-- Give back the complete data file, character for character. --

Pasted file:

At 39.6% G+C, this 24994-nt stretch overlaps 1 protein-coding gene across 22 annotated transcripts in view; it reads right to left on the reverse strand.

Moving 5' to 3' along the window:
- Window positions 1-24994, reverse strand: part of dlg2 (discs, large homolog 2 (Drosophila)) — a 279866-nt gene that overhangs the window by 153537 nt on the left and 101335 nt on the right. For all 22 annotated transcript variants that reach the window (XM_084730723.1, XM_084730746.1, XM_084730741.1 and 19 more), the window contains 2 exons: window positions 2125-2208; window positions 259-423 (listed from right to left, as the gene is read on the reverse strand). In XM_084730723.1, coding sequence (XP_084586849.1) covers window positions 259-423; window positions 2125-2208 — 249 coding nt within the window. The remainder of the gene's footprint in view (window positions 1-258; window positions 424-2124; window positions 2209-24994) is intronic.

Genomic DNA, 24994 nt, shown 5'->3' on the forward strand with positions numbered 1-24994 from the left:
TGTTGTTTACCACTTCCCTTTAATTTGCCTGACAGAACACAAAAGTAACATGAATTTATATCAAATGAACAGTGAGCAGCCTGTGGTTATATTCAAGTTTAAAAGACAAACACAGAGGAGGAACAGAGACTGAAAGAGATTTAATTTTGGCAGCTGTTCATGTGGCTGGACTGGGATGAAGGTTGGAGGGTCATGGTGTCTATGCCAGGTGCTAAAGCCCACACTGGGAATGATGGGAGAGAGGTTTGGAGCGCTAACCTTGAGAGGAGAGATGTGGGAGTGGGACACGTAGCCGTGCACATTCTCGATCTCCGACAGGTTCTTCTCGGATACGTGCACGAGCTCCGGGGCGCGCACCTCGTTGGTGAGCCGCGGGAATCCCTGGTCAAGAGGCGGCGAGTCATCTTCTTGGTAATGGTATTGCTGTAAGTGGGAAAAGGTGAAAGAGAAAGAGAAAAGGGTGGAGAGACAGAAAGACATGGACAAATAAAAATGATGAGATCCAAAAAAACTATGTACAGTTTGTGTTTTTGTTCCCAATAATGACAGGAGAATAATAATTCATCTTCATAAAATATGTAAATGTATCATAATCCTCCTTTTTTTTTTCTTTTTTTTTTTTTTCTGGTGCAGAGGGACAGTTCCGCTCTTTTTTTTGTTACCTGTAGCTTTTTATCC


At 39.6% G+C, this 24994-nt stretch overlaps 1 protein-coding gene across 22 annotated transcripts in view; it reads right to left on the reverse strand.

Moving 5' to 3' along the window:
- Window positions 1-24994, reverse strand: part of dlg2 (discs, large homolog 2 (Drosophila)) — a 279866-nt gene that overhangs the window by 153537 nt on the left and 101335 nt on the right. For all 22 annotated transcript variants that reach the window (XM_084730723.1, XM_084730746.1, XM_084730741.1 and 19 more), the window contains 2 exons: window positions 2125-2208; window positions 259-423 (listed from right to left, as the gene is read on the reverse strand). In XM_084730723.1, coding sequence (XP_084586849.1) covers window positions 259-423; window positions 2125-2208 — 249 coding nt within the window. The remainder of the gene's footprint in view (window positions 1-258; window positions 424-2124; window positions 2209-24994) is intronic.

Genomic DNA, 24994 nt, shown 5'->3' on the forward strand with positions numbered 1-24994 from the left:
TGTTGTTTACCACTTCCCTTTAATTTGCCTGACAGAACACAAAAGTAACATGAATTTATATCAAATGAACAGTGAGCAGCCTGTGGTTATATTCAAGTTTAAAAGACAAACACAGAGGAGGAACAGAGACTGAAAGAGATTTAATTTTGGCAGCTGTTCATGTGGCTGGACTGGGATGAAGGTTGGAGGGTCATGGTGTCTATGCCAGGTGCTAAAGCCCACACTGGGAATGATGGGAGAGAGGTTTGGAGCGCTAACCTTGAGAGGAGAGATGTGGGAGTGGGACACGTAGCCGTGCACATTCTCGATCTCCGACAGGTTCTTCTCGGATACGTGCACGAGCTCCGGGGCGCGCACCTCGTTGGTGAGCCGCGGGAATCCCTGGTCAAGAGGCGGCGAGTCATCTTCTTGGTAATGGTATTGCTGTAAGTGGGAAAAGGTGAAAGAGAAAGAGAAAAGGGTGGAGAGACAGAAAGACATGGACAAATAAAAATGATGAGATCCAAAAAAACTATGTACAGTTTGTGTTTTTGTTCCCAATAATGACAGGAGAATAATAATTCATCTTCATAAAATATGTAAATGTATCATAATCCTCCTTTTTTTTTTCTTTTTTTTTTTTTTCTGGTGCAGAGGGACAGTTCCGCTCTTTTTTTTGTTACCTGTAGCTTTTTATCC